Commit 30 Minutes To Learn In The Morning
Your mind is fresh in the morning and you should take advantage to absorb something new. Commit 30 minutes to learn from books or e-learning sites like Udemy or Groove3 before heading to work. Rinse and repeat process.
Some people find it better to learn at night before they fall asleep. While I find that to be unproductive for me, you could find learning at night more effective. Adjust your time accordingly, just as long as you take time to learn.
Learn from people better than yourself
Sometimes learning don’t come from books, videos and blogs alone. It comes from mentors and people who are more experienced than yourself.
While these potential mentors could have a schedule 10X crazier than yours, one trick I found is to buy lunch or dinner for them. Everybody have to eat and you can take that opportunity to buy him or her a meal, then learn from their experiences by talking and asking questions.
2 – Finish Music & Projects You Started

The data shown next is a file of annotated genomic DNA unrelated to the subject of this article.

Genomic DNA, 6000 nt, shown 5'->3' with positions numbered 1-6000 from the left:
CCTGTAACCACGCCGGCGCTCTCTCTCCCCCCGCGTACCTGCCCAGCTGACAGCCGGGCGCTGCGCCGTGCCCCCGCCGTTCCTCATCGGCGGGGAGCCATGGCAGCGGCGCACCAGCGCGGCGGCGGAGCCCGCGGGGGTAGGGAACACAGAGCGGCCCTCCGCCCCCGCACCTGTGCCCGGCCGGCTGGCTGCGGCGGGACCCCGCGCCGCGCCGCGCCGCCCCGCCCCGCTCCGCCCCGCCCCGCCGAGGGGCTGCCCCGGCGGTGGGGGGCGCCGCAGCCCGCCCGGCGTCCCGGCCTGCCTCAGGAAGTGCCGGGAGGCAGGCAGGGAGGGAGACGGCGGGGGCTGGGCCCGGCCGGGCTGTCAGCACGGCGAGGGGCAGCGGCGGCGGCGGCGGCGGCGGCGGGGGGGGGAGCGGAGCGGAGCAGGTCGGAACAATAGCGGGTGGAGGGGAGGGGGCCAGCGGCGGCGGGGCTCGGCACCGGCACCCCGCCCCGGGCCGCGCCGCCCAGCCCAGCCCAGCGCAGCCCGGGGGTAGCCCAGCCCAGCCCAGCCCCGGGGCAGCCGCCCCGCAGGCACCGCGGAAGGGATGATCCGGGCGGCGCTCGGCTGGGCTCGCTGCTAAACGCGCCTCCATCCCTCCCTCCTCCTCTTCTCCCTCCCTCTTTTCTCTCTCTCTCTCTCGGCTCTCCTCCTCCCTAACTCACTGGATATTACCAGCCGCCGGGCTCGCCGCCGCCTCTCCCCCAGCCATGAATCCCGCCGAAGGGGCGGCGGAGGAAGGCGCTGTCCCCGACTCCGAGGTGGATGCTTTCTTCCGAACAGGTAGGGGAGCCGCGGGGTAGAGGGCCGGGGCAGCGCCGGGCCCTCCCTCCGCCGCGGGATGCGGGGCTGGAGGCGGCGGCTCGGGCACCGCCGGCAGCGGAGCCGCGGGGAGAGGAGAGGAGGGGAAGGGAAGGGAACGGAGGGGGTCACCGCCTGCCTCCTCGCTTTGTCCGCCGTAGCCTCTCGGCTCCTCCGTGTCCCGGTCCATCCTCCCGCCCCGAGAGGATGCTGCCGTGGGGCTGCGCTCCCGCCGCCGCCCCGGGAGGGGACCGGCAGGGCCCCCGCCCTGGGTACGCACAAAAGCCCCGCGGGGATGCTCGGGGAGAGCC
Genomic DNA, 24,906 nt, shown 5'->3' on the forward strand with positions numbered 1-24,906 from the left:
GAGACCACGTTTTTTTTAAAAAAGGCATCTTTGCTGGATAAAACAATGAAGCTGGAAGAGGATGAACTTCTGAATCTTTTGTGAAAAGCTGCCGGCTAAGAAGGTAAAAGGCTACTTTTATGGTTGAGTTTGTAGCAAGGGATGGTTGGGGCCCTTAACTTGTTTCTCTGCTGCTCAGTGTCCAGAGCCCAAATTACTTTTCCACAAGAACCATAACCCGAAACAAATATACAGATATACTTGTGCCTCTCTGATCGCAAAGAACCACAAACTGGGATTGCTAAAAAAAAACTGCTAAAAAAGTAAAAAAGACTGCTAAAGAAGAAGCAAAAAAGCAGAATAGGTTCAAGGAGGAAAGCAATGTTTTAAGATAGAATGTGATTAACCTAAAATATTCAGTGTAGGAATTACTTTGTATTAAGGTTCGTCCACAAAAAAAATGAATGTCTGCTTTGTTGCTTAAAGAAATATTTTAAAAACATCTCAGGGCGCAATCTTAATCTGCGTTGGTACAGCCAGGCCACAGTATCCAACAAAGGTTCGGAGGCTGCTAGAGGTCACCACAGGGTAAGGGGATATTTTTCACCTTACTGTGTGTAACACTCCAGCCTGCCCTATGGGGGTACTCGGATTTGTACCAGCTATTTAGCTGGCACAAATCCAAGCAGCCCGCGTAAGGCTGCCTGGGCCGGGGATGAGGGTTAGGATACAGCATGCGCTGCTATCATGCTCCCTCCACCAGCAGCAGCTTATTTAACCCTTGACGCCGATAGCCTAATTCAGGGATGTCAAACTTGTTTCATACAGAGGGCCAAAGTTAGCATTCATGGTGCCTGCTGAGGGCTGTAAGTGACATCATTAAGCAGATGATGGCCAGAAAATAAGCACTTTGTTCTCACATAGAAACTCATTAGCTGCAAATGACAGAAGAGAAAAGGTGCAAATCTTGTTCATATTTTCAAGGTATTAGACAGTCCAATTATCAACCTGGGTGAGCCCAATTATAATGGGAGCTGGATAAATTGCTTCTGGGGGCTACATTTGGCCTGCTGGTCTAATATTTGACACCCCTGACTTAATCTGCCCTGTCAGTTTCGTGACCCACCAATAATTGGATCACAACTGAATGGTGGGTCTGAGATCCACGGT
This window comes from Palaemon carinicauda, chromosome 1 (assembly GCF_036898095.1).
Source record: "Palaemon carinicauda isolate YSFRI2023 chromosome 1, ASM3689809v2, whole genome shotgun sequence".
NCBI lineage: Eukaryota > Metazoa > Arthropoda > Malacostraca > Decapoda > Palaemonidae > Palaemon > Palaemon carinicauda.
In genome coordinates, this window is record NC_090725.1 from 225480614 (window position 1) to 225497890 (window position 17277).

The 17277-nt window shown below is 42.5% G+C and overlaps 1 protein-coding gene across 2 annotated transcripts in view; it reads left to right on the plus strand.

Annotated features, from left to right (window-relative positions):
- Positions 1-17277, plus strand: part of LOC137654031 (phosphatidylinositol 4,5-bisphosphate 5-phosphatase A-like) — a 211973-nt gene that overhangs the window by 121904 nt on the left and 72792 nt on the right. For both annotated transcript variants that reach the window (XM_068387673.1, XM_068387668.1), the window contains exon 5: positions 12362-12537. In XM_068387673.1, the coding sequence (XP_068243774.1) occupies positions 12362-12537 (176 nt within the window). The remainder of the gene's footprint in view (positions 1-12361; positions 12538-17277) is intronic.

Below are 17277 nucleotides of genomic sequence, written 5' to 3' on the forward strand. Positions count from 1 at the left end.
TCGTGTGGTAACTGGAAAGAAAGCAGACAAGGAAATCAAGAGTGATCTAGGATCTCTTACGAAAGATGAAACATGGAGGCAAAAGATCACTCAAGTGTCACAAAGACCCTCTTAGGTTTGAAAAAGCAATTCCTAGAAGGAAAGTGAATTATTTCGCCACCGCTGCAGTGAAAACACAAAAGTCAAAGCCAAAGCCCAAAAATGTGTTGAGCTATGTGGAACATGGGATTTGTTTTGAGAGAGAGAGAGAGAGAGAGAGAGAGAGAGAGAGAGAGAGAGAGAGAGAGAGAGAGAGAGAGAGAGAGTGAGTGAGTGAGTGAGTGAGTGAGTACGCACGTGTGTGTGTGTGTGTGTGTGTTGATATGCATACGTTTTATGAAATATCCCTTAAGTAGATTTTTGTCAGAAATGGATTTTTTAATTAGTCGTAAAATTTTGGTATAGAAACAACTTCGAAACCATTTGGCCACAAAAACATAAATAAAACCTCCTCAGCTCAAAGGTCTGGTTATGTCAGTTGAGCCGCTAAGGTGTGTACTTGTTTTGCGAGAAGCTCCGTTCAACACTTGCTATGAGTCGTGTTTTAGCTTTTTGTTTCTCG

How many unfinished projects do you have on your hard drive? Be honest, the chances are you have tons of them.
One of my resolutions this year is to open those old projects which I didn’t finish and work on finishing them. Some of my old projects are as short as only 8 bars done, but that doesn’t matter. What matters is you finish those projects no matter how bad you think they sound.
This can benefit you on several levels.
You force yourself to be creative. Re-listening to my old projects & music makes me cringe but this is where you can force creativity out of yourself. Force yourself to continue from where you stopped. Don’t worry if it doesn’t sound too great. What matters is that you’re putting your creative juices to work. Besides, who knows? You might strike a great composition or arrangement hit from one of your abandoned projects, which you never will if you didn’t work on them.
You can look at monetizing your old projects. There have been countless of times when I took on a few old abandoned projects sitting in my hard drive, rework the melodies and arrangement and then finally finishing a piece of music which I then put up for sale on stock music sites. Because you already something half done, it’s faster to finish them up than as compared to starting a new song from a blank arrangement window.
One of the best stock music site I sell music on is Audiojungle.
3 – Leverage On A Website & Put Your Music/Recording Portfolio Up
It’s year 2016 and you don’t have a website up yet? I was reviewing the projects that I’ve done in my entire music career so far and I was amazed at the number projects & recordings that I’ve actually been through.